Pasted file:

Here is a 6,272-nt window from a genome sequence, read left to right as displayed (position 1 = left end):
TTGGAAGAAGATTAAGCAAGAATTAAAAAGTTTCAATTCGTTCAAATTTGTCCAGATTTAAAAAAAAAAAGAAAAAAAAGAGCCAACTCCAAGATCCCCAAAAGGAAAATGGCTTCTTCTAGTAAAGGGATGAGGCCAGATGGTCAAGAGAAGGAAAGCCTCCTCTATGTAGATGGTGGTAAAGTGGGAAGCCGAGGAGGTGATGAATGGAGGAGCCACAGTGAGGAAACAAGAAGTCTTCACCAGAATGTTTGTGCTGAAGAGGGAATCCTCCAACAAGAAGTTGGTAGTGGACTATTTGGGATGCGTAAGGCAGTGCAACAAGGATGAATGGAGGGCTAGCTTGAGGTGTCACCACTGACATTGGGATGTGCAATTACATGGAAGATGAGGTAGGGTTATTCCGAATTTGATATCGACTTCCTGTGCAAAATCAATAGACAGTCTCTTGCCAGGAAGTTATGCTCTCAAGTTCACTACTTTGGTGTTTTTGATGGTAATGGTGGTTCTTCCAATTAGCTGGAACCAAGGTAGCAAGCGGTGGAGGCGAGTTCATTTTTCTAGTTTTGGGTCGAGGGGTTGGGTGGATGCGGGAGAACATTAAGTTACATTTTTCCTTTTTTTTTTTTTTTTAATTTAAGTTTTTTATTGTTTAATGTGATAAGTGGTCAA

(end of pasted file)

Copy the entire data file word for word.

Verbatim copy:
Here is a 6,272-nt window from a genome sequence, read left to right as displayed (position 1 = left end):
TTGGAAGAAGATTAAGCAAGAATTAAAAAGTTTCAATTCGTTCAAATTTGTCCAGATTTAAAAAAAAAAAGAAAAAAAAGAGCCAACTCCAAGATCCCCAAAAGGAAAATGGCTTCTTCTAGTAAAGGGATGAGGCCAGATGGTCAAGAGAAGGAAAGCCTCCTCTATGTAGATGGTGGTAAAGTGGGAAGCCGAGGAGGTGATGAATGGAGGAGCCACAGTGAGGAAACAAGAAGTCTTCACCAGAATGTTTGTGCTGAAGAGGGAATCCTCCAACAAGAAGTTGGTAGTGGACTATTTGGGATGCGTAAGGCAGTGCAACAAGGATGAATGGAGGGCTAGCTTGAGGTGTCACCACTGACATTGGGATGTGCAATTACATGGAAGATGAGGTAGGGTTATTCCGAATTTGATATCGACTTCCTGTGCAAAATCAATAGACAGTCTCTTGCCAGGAAGTTATGCTCTCAAGTTCACTACTTTGGTGTTTTTGATGGTAATGGTGGTTCTTCCAATTAGCTGGAACCAAGGTAGCAAGCGGTGGAGGCGAGTTCATTTTTCTAGTTTTGGGTCGAGGGGTTGGGTGGATGCGGGAGAACATTAAGTTACATTTTTCCTTTTTTTTTTTTTTTTAATTTAAGTTTTTTATTGTTTAATGTGATAAGTGGTCAA